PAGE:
SAVANNAH, Ga. (WSAV) — A new Black-owned coffee shop will soon make its debut in the Hostess City.

Ashley “Elbi” Elm, a 2019 BizPitch Savannah winner and founder of The Culturist Union, is currently in the process of bringing the unique space to downtown Savannah shortly before summer.

“In my head, I already have my outfit picked out!” Elm laughed as she excitedly envisioned the coffeehouse’s future grand opening event. “I see it very clearly.”

The former SCAD performing arts student hopes for an official opening date of Juneteenth, which falls on Saturday, June 19. It won’t be the first, but when it opens, it will be the city’s only existing Black-owned coffee shop.

“There are no Black-owned coffeehouses in Savannah, there are no Black-centered marketplaces in Savannah,” Elm told WSAV NOW.

“We will be able to serve both of those needs and be able to help cultivate other entrepreneurs and other Black artisans to actualize their dream in that space,” she said.

In 2019, Elm established The Culturist Union, which she describes as a marketplace centered around cultural empowerment.

“We’ve hosted over 30 events, we’ve had over 10,000 participants in those events, virtual and in-person,” Elm said. “Our last event was in December, we did the Black Artist Series Market, [where] we served over 15 artisans.”

Four of those artisans sold out of their products as around 300 community members supported the initiative, she shared. 

The founder’s initial plan following her win of the BizPitch Savannah entrepreneurial competition was to open a co-working space in the city. However, lack of capital resources made it a difficult challenge, she explained.

“We had to go back to the drawing board and pivot, and we realized that although we couldn’t do a co-working space, we could definitely do a coffeehouse or marketplace that had the same elements of gathering together, social clubs and networking, but in a smaller, more manageable space,” Elm said.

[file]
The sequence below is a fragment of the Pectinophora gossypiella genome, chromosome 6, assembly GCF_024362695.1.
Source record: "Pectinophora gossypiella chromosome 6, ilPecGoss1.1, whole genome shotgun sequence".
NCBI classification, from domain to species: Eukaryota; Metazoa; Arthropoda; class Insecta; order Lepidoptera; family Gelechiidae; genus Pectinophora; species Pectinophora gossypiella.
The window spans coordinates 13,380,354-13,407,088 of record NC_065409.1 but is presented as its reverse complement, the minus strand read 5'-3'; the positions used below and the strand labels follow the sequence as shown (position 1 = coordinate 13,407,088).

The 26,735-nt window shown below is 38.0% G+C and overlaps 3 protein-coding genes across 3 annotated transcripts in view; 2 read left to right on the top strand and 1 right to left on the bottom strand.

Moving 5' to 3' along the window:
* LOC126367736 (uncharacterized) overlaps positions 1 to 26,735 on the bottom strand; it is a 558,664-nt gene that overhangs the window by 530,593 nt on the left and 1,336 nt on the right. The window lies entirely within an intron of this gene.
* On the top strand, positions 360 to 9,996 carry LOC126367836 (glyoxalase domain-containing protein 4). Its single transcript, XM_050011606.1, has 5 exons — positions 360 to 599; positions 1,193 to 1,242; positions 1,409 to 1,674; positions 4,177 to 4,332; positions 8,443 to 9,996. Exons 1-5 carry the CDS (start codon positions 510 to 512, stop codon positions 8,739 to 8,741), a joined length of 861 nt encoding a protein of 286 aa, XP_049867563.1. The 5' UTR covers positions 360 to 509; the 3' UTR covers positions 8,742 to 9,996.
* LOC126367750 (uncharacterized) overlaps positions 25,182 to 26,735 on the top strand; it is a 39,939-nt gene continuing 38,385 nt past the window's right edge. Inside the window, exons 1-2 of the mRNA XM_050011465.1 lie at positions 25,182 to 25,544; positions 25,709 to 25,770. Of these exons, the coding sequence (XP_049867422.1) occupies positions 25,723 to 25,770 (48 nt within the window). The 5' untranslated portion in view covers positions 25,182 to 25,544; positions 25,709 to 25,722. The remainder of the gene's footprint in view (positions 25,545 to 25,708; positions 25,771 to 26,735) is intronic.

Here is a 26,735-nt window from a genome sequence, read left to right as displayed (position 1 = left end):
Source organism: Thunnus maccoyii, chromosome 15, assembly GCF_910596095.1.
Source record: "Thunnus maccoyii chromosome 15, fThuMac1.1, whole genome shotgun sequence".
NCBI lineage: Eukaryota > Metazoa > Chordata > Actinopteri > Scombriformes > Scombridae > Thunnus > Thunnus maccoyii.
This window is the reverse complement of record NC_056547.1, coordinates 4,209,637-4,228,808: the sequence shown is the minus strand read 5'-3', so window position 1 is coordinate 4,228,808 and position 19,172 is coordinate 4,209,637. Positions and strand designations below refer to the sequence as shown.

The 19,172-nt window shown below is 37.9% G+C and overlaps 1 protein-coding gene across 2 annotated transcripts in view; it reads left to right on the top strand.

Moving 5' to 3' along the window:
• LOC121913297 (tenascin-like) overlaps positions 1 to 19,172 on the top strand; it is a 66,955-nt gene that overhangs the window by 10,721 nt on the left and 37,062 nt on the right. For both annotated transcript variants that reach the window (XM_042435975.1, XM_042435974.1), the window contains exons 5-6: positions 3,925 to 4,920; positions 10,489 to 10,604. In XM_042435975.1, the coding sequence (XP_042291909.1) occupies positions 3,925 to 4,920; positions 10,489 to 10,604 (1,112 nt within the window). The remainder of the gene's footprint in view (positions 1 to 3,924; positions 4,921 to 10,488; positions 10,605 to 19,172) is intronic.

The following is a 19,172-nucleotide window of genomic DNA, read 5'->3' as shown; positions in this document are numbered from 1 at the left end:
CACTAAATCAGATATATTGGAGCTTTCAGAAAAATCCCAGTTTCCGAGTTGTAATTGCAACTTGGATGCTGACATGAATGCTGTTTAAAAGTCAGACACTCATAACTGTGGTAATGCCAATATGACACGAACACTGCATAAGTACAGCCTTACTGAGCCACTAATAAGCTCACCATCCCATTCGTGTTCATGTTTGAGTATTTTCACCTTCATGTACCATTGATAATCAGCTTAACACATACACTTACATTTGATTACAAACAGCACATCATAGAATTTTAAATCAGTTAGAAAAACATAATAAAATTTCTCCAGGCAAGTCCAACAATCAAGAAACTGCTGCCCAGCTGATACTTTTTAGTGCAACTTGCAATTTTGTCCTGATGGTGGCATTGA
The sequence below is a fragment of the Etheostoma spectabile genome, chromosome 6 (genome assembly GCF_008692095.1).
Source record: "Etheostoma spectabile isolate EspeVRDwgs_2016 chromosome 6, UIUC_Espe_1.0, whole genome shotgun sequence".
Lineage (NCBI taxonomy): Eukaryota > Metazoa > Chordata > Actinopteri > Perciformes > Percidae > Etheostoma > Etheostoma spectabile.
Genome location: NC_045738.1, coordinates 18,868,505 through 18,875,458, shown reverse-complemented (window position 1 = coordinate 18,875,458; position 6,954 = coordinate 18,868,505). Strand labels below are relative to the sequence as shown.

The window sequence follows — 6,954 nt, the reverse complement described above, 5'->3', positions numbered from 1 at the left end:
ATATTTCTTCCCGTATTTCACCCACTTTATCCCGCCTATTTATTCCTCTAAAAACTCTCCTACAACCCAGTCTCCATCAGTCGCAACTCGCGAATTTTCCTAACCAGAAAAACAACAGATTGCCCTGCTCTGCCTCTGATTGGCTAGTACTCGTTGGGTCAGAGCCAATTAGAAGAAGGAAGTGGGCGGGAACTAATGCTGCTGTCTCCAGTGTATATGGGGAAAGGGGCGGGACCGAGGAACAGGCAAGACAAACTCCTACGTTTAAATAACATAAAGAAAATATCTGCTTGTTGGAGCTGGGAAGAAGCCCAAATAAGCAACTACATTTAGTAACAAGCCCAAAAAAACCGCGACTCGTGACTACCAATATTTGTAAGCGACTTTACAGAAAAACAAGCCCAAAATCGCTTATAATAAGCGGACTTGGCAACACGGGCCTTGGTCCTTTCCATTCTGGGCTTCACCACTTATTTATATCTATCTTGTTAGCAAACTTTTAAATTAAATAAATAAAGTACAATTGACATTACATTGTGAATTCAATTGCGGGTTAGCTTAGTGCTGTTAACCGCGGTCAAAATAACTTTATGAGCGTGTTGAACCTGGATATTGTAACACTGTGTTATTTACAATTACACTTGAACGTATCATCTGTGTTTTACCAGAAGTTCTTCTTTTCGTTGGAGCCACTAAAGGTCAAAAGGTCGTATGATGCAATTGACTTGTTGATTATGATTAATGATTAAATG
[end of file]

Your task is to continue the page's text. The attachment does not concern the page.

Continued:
She says such a space is necessary for local entrepreneurs and creators looking for a place to showcase their work and connect with like-minded people.

“When you’re around the people that have the same ideas as you and have the same drive or purpose that you have, it makes you want to go that much further and do more good work,” Elm said.

Elm is currently in negotiations to secure a home for her future coffeehouse, which she says will be located in downtown Savannah.

To raise money for the space, she’s crowdfunding through a program called I Fund Women

“I really liked that program because they do mentorship and give you a lot of resources to be able to grow your business without putting on a lot of debt,” Elm said.

After conducting market research in the community, she and her team realized that a coffee shop was the best option for their goals.

“Once we decided that people love coffeehouses, people like gathering at coffeehouses, people like centering themselves and being at a place at two o’clock in the afternoon and working, we realized that was the way that we needed to go,” Elm said.

The Culturist Union recently received a $25,000 grant from American Express to go toward opening the space. They were also awarded grant funding from Facebook.

So far, Elm says they’ve been able to raise around $45,000. “The goal is to be able to open up this place, hire full-time employees [and offer] a workable living wage without going into debt,” Elm said. “Any sort of support is always welcome.”

The amount of community support she and her team have gotten has been overwhelming, Elm shares.

Local businesses including Cup to Cup Cafe and Ashford Tea Company have offered both support and resources. 

“I really hope that we have a huge crowd of supporters and that people just keep coming through those doors to patron and support these Black artisans with their products in the store, come and have a cup of tea or coffee and enjoy the space and be a part of our community,” Elm said.